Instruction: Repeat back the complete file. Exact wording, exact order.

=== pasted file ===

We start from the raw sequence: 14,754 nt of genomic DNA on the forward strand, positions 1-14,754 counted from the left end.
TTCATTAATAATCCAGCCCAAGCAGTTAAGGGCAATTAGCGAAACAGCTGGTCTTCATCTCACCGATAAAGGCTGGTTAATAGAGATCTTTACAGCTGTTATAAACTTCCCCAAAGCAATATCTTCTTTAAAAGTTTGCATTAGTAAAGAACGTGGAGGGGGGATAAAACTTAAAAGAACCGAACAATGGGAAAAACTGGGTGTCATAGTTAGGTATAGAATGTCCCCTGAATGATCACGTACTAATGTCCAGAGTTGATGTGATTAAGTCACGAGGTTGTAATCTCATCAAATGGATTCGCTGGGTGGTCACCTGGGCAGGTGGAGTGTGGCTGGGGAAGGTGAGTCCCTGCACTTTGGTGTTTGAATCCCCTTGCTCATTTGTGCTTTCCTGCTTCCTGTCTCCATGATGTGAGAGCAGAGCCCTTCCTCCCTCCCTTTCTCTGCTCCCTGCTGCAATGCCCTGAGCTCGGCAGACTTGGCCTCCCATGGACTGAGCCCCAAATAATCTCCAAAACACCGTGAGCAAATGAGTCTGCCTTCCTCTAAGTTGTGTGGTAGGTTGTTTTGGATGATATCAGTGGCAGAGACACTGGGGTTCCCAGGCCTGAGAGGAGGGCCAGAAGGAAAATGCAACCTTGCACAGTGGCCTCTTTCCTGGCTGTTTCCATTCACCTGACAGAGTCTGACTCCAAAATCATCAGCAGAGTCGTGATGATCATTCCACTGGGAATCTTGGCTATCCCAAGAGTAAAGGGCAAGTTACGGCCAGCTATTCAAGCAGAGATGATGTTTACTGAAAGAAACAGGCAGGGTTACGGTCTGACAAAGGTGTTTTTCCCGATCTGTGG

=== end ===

We start from the raw sequence: 14,754 nt of genomic DNA on the forward strand, positions 1-14,754 counted from the left end.
TTCATTAATAATCCAGCCCAAGCAGTTAAGGGCAATTAGCGAAACAGCTGGTCTTCATCTCACCGATAAAGGCTGGTTAATAGAGATCTTTACAGCTGTTATAAACTTCCCCAAAGCAATATCTTCTTTAAAAGTTTGCATTAGTAAAGAACGTGGAGGGGGGATAAAACTTAAAAGAACCGAACAATGGGAAAAACTGGGTGTCATAGTTAGGTATAGAATGTCCCCTGAATGATCACGTACTAATGTCCAGAGTTGATGTGATTAAGTCACGAGGTTGTAATCTCATCAAATGGATTCGCTGGGTGGTCACCTGGGCAGGTGGAGTGTGGCTGGGGAAGGTGAGTCCCTGCACTTTGGTGTTTGAATCCCCTTGCTCATTTGTGCTTTCCTGCTTCCTGTCTCCATGATGTGAGAGCAGAGCCCTTCCTCCCTCCCTTTCTCTGCTCCCTGCTGCAATGCCCTGAGCTCGGCAGACTTGGCCTCCCATGGACTGAGCCCCAAATAATCTCCAAAACACCGTGAGCAAATGAGTCTGCCTTCCTCTAAGTTGTGTGGTAGGTTGTTTTGGATGATATCAGTGGCAGAGACACTGGGGTTCCCAGGCCTGAGAGGAGGGCCAGAAGGAAAATGCAACCTTGCACAGTGGCCTCTTTCCTGGCTGTTTCCATTCACCTGACAGAGTCTGACTCCAAAATCATCAGCAGAGTCGTGATGATCATTCCACTGGGAATCTTGGCTATCCCAAGAGTAAAGGGCAAGTTACGGCCAGCTATTCAAGCAGAGATGATGTTTACTGAAAGAAACAGGCAGGGTTACGGTCTGACAAAGGTGTTTTTCCCGATCTGTGG